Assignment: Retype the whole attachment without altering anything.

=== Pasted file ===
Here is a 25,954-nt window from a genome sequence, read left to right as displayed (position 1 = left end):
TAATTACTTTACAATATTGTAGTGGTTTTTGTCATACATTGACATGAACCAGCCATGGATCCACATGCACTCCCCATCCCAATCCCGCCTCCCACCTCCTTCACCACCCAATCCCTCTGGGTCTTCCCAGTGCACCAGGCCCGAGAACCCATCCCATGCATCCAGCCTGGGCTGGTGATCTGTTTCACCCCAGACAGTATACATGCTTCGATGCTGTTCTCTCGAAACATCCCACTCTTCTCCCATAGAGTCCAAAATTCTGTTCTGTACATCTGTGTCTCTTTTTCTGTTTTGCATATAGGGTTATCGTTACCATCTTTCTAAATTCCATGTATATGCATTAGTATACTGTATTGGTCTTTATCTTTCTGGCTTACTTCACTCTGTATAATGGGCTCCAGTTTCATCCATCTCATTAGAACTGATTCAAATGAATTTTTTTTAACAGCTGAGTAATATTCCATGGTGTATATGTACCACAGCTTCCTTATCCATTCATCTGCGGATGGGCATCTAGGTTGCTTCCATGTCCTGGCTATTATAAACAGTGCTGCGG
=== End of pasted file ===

Here is a 25,954-nt window from a genome sequence, read left to right as displayed (position 1 = left end):
TAATTACTTTACAATATTGTAGTGGTTTTTGTCATACATTGACATGAACCAGCCATGGATCCACATGCACTCCCCATCCCAATCCCGCCTCCCACCTCCTTCACCACCCAATCCCTCTGGGTCTTCCCAGTGCACCAGGCCCGAGAACCCATCCCATGCATCCAGCCTGGGCTGGTGATCTGTTTCACCCCAGACAGTATACATGCTTCGATGCTGTTCTCTCGAAACATCCCACTCTTCTCCCATAGAGTCCAAAATTCTGTTCTGTACATCTGTGTCTCTTTTTCTGTTTTGCATATAGGGTTATCGTTACCATCTTTCTAAATTCCATGTATATGCATTAGTATACTGTATTGGTCTTTATCTTTCTGGCTTACTTCACTCTGTATAATGGGCTCCAGTTTCATCCATCTCATTAGAACTGATTCAAATGAATTTTTTTTAACAGCTGAGTAATATTCCATGGTGTATATGTACCACAGCTTCCTTATCCATTCATCTGCGGATGGGCATCTAGGTTGCTTCCATGTCCTGGCTATTATAAACAGTGCTGCGG